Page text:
Quake Gets New Accessibility Options and Maps 26 Years After Launch


An update for Quake has added new accessibility options and maps 26 years after it was first released.

As revealed on the Steam announcements page, Quake now lets players change its menu style to a plain black and white format instead of just having stylised letters appear over the game.

Other sight-focused features include adjustable screen flash intensity, on-screen message duration times, an increase in the maximum number of messages appearing on the HUD, and adjustable display durations of multiplayer text messages.

The update also brings a chat-to-voice converter to Quake. Players can now turn incoming multiplayer text chat into a synthesized voice, or convert incoming voice chat to text. The opposite is also possible, as messages the player sends can also be converted into a voice, with multiple styles available.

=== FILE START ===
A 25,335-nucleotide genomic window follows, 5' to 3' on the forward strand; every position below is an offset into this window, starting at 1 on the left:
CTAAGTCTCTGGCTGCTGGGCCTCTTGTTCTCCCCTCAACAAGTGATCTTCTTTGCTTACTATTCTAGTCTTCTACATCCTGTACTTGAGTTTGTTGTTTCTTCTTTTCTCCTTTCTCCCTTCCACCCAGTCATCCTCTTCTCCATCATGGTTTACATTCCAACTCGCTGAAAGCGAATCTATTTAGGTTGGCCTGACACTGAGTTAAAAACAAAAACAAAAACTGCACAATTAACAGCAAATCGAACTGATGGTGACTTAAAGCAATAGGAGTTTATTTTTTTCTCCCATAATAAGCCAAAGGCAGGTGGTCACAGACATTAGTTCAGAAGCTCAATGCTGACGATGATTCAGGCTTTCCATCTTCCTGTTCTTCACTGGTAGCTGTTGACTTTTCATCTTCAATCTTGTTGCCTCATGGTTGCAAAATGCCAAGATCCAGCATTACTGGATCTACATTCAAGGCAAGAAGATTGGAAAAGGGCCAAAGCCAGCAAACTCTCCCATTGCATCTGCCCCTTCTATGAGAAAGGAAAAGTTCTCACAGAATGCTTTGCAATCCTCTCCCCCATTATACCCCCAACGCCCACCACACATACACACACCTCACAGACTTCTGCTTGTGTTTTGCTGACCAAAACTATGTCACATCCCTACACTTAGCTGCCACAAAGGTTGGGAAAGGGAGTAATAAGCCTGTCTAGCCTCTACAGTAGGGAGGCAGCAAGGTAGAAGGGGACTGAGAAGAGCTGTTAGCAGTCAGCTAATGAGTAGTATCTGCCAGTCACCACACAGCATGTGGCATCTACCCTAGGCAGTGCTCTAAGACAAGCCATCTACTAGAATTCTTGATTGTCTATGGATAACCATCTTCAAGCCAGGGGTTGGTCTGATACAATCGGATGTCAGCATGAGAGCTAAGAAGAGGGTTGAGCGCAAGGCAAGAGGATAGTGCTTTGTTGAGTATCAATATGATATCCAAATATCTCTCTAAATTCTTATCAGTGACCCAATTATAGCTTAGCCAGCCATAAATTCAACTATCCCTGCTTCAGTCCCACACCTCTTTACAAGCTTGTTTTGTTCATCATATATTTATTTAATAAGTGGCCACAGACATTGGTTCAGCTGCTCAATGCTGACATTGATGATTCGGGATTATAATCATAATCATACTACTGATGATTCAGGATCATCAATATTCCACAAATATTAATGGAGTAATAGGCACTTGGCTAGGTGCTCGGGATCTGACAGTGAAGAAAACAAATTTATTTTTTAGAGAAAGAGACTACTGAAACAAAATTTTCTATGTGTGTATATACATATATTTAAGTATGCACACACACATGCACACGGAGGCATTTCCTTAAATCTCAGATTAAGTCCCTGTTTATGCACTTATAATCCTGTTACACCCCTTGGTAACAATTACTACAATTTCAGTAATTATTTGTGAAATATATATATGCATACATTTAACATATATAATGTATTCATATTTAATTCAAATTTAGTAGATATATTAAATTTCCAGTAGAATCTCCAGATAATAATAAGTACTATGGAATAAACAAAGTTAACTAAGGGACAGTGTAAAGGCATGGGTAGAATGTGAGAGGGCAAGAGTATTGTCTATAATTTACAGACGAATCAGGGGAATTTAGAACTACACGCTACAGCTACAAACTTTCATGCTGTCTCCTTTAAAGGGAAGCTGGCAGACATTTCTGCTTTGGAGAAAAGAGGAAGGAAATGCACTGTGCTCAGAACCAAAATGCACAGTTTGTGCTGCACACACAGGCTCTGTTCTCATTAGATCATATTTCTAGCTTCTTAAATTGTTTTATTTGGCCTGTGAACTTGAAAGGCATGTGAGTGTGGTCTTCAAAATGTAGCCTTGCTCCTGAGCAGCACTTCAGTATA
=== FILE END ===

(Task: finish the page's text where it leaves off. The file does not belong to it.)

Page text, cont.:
Outside of the new accessibility options, three horde maps have been added to Quake alongside several balance adjustments to the mode, including improvements to bot AI.

The PC classic, still making headlines despite being more than a quarter of a century old, will naturally be a core feature of QuakeCon. Organisers announced last week that the yearly celebration of id Software games like Quake and Doom would be a digital event again this year.

While it's mostly a chance for fans to meet and greet, last year's event also revealed new information about Deathloop, Fallout 76, and Elder Scrolls Online, while The Elder Scrolls V: Skyrim Anniversary Edition was also announced for PlayStation 5 and Xbox Series.

Ryan Dinsdale is an IGN freelancer who occasionally remembers to tweet @thelastdinsdale. He'll talk about The Witcher all day.